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Inspection carried out on 21 March 2016

During a routine inspection

This inspection took place on 21 March 2016 and was announced. The provider was given 48 hours' notice because the location provides domiciliary care and we needed to be sure that someone would be at the office.

Divine Homecare Limited is a domiciliary care service providing care and support to people living in their own homes. The office is based in the city of Leicester and the service currently provides care and support to people living in Leicester. At the time of our inspection there were two people using the service.

Divine Homecare Limited had a registered manager in post. A registered manager is a person who has registered with the Care Quality Commission to manage the service. Like registered providers, they are ‘registered persons’. Registered persons have legal responsibility for meeting the requirements in the Health and Social Care Act 2008 and associated Regulations about how the service is run.

People told us they felt safe using the service. Staff had undertaken safeguarding training and knew what to do if they had concerns about the well being of any of the people using the service.

Staff understood risk and how they should respond to reduce this to promote people's safety and welfare. However when we looked at people's care records they did not include any recorded risk assessments to manage risks to the person's health and well being or environment. The provider told us that they would ensure risk assessments were recorded with care plans.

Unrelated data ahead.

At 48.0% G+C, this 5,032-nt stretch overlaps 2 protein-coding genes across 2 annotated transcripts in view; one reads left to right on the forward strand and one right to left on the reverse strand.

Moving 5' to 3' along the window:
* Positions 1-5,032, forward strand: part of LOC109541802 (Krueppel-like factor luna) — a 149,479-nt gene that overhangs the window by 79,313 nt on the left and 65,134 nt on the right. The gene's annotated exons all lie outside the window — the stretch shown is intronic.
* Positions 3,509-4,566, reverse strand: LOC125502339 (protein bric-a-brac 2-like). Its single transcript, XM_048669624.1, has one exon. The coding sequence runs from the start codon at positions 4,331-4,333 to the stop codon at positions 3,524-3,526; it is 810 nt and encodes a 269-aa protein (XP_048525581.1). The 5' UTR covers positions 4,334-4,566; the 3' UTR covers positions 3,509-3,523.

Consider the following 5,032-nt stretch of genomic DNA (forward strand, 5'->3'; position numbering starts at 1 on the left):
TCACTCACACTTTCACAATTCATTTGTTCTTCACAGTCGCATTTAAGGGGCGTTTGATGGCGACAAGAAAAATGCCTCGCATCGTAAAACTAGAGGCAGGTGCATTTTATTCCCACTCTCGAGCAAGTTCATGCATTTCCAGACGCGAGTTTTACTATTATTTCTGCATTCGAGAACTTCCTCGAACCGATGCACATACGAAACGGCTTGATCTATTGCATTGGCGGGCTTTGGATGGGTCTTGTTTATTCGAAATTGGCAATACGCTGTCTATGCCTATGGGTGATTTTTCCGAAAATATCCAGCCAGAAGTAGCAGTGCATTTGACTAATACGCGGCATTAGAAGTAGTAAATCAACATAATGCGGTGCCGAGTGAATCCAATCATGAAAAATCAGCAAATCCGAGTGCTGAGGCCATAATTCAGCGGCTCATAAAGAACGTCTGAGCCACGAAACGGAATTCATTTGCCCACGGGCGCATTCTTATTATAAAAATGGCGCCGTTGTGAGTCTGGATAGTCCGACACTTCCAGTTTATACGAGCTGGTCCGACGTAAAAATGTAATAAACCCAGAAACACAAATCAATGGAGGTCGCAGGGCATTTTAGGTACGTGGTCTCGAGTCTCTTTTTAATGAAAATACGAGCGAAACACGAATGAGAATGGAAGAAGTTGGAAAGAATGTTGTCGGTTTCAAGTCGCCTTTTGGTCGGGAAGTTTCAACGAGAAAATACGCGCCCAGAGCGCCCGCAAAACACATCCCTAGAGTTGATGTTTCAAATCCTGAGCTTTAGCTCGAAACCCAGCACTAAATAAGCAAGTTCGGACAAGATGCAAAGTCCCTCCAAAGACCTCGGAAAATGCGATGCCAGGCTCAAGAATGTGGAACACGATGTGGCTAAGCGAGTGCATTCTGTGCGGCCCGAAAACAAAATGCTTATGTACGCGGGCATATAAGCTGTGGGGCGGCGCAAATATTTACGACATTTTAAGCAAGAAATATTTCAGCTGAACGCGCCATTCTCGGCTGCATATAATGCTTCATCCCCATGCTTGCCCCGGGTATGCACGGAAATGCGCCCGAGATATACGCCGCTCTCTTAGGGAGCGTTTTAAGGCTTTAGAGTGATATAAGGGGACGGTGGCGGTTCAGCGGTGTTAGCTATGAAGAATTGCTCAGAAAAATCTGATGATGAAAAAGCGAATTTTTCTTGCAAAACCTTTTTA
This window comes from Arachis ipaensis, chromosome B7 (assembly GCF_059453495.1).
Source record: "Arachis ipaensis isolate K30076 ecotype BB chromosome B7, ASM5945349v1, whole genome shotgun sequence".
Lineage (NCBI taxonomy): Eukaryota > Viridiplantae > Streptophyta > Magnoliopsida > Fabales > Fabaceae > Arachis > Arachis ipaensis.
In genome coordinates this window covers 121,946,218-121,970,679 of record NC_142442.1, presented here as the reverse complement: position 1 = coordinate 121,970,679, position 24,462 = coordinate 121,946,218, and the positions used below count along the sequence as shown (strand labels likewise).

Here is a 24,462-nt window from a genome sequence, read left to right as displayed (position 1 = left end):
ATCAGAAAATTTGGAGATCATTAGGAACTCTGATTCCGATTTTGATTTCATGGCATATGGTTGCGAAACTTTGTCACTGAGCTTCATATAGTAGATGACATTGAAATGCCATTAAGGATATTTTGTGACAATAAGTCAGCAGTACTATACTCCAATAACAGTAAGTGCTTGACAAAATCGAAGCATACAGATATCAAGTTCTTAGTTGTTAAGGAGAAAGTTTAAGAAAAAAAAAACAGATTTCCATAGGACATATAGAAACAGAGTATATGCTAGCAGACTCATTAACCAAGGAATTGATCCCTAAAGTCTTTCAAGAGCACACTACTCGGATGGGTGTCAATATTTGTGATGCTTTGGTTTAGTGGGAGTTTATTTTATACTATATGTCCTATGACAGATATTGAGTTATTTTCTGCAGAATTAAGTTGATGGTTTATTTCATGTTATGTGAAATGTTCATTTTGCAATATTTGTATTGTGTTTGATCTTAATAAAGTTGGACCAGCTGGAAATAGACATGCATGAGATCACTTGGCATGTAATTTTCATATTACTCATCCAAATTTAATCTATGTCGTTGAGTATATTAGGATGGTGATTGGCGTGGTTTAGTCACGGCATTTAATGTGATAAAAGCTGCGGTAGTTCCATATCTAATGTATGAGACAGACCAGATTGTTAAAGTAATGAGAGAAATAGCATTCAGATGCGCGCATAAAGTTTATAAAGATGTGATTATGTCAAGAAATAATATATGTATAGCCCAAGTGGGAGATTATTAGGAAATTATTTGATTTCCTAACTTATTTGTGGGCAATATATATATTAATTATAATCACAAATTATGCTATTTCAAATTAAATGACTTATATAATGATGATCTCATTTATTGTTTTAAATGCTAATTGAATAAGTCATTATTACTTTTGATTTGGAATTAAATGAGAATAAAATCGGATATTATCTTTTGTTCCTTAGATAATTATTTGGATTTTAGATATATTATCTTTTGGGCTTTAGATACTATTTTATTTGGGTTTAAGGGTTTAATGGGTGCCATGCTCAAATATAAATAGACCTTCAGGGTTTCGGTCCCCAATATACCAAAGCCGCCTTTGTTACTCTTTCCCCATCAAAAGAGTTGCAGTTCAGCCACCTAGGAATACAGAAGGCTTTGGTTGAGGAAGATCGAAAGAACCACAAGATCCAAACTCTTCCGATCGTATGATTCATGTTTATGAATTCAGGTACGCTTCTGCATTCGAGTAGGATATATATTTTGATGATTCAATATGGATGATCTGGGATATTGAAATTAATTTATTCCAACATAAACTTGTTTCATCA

People said they thought staff were well-trained and knew how to support them effectively. Care staff had a thorough induction and on-going training to keep their skills up to date. Staff were safely recruited to help ensure they were suitable to work with people who used the service. Staff received support through meetings and formal and informal supervision.

Staff followed the principles of the Mental Capacity Act 2005 (MCA) and sought consent from people before providing care. Further action was needed to ensure staff fully understood the MCA and their responsibilities in supporting people to make decisions and choices.

People told us that care staff were caring and treated them with dignity and respect. People had consistent, reliable carers. This enabled people to get to know the staff who supported them.

People were directly involved in the development of their care and encouraged to be independent and make choices about how they wanted their support provided.

Staff provided a personalised service that was responsive to people's needs. However the service had not developed care plans for the people who used the service. The registered manager told us that information was always provided verbally to care staff before they began to support a person. However, due to lack of appropriate records, we could not be confident that people’s care had been designed to achieve their preferences and ensure their needs were met. The registered manager said they would address this.

People and their relatives knew how to complain, however no complaints had been received by the registered provider at the time of our inspection.

There were regular opportunities for staff to provide feedback about people's care through attending team meetings.

People told us the registered manager and registered provider often visited them and spoke to them in person to check on their well being and monitor their care and support. However the provider did not have an effective or robust quality assurance programme in place to check people received good care. The provider told us they were in the process of introducing systems to assess and monitor the quality of care in the service.